Let us all share in the joy and beauty of the season.

 

Colonial Williamsburg, 2014

Colonial Williamsburg, 2014

Woodland Gnome 2014

woodlandgnome@zoho.com

 

 

 

Decorating for December

A handmade wreath for sale at The Homestead Garden Center in Williamsburg, VA.

A handmade wreath for sale at The Homestead Garden Center in Williamsburg, VA.

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The first Christmas lights are shining on nearby homes and businesses.  Trees are illuminated with tiny white lights on Duke of Gloucester Street, and white candle lights fill the windows in Williamsburg.  It is such a welcome sight to see them glowing in the early evening twilight.

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The Homestead Garden Center on Saturday offered so many beautiful decorations for Christmas.

The Homestead Garden Center  offers so many beautiful decorations for Christmas.

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And we have begun decorating for the holidays.  Saturday afternoon we visited the Homestead Garden Center to select our tree and admire the gorgeous wreathes the Patton family have created this year.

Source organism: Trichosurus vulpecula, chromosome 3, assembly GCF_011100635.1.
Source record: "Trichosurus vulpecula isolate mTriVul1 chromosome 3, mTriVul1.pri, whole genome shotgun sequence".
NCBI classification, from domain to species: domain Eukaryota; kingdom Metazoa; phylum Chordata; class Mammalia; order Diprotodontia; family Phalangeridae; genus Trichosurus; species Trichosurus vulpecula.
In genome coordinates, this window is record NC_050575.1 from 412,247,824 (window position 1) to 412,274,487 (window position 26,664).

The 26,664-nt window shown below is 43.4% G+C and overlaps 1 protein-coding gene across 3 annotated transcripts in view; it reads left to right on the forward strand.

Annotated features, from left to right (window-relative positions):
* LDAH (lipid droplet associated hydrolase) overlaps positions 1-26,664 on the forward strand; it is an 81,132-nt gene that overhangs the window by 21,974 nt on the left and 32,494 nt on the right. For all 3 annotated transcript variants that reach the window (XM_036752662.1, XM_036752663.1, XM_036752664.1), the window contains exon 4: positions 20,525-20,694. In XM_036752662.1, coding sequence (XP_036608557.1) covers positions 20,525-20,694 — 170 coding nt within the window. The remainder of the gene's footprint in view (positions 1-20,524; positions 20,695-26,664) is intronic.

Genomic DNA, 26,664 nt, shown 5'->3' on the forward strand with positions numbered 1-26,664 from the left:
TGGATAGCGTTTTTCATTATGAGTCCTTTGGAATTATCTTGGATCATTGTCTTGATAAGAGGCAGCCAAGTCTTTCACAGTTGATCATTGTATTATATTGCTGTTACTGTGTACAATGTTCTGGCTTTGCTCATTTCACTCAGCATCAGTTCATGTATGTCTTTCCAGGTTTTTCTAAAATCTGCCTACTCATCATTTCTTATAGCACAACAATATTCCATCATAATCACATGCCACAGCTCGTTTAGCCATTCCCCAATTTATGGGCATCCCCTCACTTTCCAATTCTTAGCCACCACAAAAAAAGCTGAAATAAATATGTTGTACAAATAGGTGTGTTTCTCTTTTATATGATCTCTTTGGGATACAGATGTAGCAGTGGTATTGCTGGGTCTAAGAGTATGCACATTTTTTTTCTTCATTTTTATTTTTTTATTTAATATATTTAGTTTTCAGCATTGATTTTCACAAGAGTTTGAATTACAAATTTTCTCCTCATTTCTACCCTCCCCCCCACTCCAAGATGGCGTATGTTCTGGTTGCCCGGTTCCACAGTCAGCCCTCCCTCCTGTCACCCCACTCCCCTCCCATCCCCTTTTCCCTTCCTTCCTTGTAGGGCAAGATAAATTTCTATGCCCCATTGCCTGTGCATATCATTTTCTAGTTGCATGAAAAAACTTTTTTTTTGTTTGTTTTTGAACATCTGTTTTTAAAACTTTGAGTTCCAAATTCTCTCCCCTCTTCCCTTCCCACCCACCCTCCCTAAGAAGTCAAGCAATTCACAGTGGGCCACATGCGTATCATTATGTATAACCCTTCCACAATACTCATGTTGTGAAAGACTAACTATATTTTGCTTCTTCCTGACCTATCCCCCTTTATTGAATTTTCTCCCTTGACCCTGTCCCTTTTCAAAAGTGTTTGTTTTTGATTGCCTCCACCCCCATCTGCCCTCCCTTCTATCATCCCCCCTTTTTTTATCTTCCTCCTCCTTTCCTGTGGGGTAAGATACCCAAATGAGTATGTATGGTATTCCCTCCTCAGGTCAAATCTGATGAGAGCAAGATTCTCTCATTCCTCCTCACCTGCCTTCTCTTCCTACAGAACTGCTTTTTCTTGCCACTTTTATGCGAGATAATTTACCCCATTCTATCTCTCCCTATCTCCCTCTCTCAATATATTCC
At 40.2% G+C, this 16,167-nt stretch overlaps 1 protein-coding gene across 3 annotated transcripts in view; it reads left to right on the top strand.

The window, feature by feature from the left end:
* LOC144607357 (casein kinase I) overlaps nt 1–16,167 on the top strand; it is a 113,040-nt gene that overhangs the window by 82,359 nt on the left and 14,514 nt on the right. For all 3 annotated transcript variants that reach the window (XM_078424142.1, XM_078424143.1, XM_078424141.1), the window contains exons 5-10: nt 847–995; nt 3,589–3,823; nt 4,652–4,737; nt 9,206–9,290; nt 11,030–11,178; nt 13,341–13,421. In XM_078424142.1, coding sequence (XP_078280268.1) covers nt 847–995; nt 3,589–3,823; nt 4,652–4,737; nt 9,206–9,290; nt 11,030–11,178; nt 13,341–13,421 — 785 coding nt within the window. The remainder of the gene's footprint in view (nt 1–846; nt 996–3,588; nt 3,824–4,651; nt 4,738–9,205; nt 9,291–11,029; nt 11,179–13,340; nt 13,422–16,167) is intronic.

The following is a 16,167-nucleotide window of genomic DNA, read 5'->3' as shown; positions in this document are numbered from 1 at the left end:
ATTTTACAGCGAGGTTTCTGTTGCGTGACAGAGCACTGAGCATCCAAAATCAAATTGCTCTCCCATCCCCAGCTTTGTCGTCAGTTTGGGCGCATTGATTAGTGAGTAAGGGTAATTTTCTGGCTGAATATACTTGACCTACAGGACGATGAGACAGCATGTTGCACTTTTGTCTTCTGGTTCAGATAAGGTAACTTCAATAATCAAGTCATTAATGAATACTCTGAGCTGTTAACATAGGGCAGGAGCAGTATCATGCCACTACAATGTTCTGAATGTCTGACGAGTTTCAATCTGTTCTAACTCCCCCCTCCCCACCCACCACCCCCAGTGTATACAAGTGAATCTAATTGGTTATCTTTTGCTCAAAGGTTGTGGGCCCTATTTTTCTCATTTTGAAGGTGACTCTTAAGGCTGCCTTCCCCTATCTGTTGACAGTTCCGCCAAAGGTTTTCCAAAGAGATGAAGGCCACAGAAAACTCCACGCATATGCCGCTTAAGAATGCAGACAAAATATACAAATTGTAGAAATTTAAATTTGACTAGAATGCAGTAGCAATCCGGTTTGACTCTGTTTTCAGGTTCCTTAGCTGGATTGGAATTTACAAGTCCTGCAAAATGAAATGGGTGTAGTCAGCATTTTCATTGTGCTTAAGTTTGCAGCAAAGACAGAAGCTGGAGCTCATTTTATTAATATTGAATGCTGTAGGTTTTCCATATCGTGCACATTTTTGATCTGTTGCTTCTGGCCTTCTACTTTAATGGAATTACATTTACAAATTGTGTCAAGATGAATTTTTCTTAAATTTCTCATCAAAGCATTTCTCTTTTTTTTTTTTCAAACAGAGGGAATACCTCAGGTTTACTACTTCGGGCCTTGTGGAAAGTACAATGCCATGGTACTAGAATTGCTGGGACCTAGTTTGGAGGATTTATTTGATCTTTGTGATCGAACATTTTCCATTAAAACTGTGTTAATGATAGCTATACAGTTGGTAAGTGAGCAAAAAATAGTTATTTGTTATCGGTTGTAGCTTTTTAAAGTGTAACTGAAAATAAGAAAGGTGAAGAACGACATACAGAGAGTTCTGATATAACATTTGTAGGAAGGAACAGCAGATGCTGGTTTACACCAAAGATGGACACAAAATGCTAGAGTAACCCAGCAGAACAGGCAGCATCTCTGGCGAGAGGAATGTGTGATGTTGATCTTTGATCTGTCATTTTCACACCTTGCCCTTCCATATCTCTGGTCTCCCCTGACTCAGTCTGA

They not only offered handmade wreathes and garlands, they also had a great selection of fresh greenery for customers making their own evergreen decorations.

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December 1, 2014 christmas 004

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Some friends and I spent Sunday afternoon decorating our community center for Christmas.  We hung wreathes, decorated our gargantuan tree, and filled the windowsills with candles and greenery.

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A friend is well known in our community for her beautiful floral arrangements, and fills our windowsills with fresh Magnolia and white candles..